Thomas Friedman: The United Kingdom has gone mad

Thomas Friedman. (AP Photo/Stephen Chernin)
Thomas Friedman. (AP Photo/Stephen Chernin)STEPHEN CHERNIN

Politico reported the other day that the French European affairs minister, Nathalie Loiseau, had named her cat "Brexit." Loiseau told the Journal du Dimanche that she chose the name because "he wakes me up every morning meowing to death because he wants to go out, and then when I open the door he stays in the middle, undecided, and then gives me evil looks when I put him out."

If you can't take a joke you shouldn't come to London right now, because political farce is everywhere. In truth, though, it's not very funny. It's actually tragic. What we're seeing is a country that's determined to commit economic suicide but can't even agree on how to kill itself. It is an epic failure of political leadership.

The United Kingdom, the world's fifth-largest economy — a country whose elites created modern parliamentary democracy, modern banking and finance, the Industrial Revolution and the whole concept of globalization — seems dead-set on quitting the European Union, the world's largest market for the free movement of goods, capital, services and labor, without a well-conceived plan, or maybe without any plan at all.

Both Conservative and Labour members of Parliament keep voting down one plan after another, looking for the perfect fix, the pain-free exit from the EU. But there is none, because you can't fix stupid.

The entire Brexit choice was presented to the public in 2016 with utterly misleading simplicity. It was sold with a pack of lies about both the size of the benefits and the ease of implementation, and it continues to be pushed by Conservative hard-liners who used to care about business but are now obsessed with restoring Britain's "sovereignty."

They don't seem to be listening at all to people like Tom Enders, CEO of aerospace giant Airbus, which employs more than 14,000 people in the U.K., with around 110,000 more local jobs connected to its supply chains. Enders has warned the political leadership here that if the U.K. just crashes out of the EU in the coming weeks, Airbus may be forced to make some "potentially very harmful decisions" about its operations in Britain.

"Please don't listen to the Brexiteers' madness which asserts that 'because we have huge plants here we will not move. ...' They are wrong," he said. "And, make no mistake, there are plenty of countries out there who would love to build the wings for Airbus aircraft."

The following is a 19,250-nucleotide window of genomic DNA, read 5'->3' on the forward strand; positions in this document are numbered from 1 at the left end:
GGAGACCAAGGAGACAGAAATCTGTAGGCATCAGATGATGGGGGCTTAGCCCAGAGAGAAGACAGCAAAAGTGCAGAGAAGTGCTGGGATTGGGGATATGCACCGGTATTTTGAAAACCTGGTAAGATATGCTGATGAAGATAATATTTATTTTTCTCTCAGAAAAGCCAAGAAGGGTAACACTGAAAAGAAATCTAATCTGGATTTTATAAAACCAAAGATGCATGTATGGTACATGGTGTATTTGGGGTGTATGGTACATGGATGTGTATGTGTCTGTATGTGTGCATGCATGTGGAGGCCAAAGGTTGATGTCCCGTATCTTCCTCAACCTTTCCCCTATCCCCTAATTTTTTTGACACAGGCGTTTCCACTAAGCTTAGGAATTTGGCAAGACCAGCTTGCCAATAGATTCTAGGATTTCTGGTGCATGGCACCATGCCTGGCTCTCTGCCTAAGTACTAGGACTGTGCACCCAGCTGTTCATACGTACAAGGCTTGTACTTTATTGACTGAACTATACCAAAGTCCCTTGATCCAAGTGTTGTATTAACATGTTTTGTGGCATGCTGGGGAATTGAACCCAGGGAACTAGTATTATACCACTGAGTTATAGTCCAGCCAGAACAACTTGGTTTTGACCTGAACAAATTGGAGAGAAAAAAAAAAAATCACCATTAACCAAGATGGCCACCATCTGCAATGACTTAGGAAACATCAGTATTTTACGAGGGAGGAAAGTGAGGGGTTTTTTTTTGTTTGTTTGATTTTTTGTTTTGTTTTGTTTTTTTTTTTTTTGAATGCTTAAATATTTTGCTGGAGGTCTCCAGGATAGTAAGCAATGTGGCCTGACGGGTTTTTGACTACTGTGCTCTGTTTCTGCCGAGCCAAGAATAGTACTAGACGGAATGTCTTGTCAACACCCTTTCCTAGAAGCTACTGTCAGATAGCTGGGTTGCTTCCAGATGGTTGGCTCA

I understand the grievances of many of those who voted to leave the EU. For starters, they felt swamped by EU immigrants. (The EU should have protected the U.K. from that surge; that was German and French foolishness.) There are reportedly some 300,000 French citizens living in London, which would make it one of the biggest French cities in the world.

I also get the resentment of Brits at having regulations set by faceless EU bureaucrats in Brussels. And I get their resentment at the globalized urban elites, who those in the rural areas here believed looked down at them. And I get the squeeze on middle-class wages here that gets blamed, unfairly, on the EU and immigrants the way President Donald Trump blames Mexicans. I get all of that.

But I also get what it means to be a leader in the 21st century. And it sure doesn't mean asserting your sovereignty over all other considerations or breaking out of the giant EU market, where the U.K. sends over 40 percent of its exports, without a serious national discussion of the costs and benefits.

Britain is ruled today by a party that wants to disconnect from a connected world. The notion that the U.K. will suddenly get a great free-trade deal from Trump as soon as it quits the EU is ludicrous. Trump believes in competitive nationalism, and the very reason he is promoting the breakup of the EU is that he believes America can dominate the EU's individual economies much better than when they negotiate together as the single biggest market in the world.

The best leaders in the world understand that all the big problems today are global problems and that they have only global solutions. I am talking about climate change, trade rules, technology standards and preventing excesses and contagion in financial markets. If your country wants to have a say in how those problems are solved — and your country's name is not the United States, Russia, China or India — you need to be part of a wider coalition like the European Union. The U.K. membership in the EU has given it an outsize voice in world affairs.

The best leaders also know a little history. Trump is fine with a world of competitive European nationalisms. So is Vladimir Putin. So, it seems, are the Brexiteers. How quickly they've all forgotten that the EU and NATO were built to prevent the very competitive nationalism that ran riot in Europe and brought us two world wars.

Britain is being led by a ship of fools — a Conservative Party bloc that is now radical in its obsession with leaving Europe and a Labour Party that has gone Marxist.

This is scary.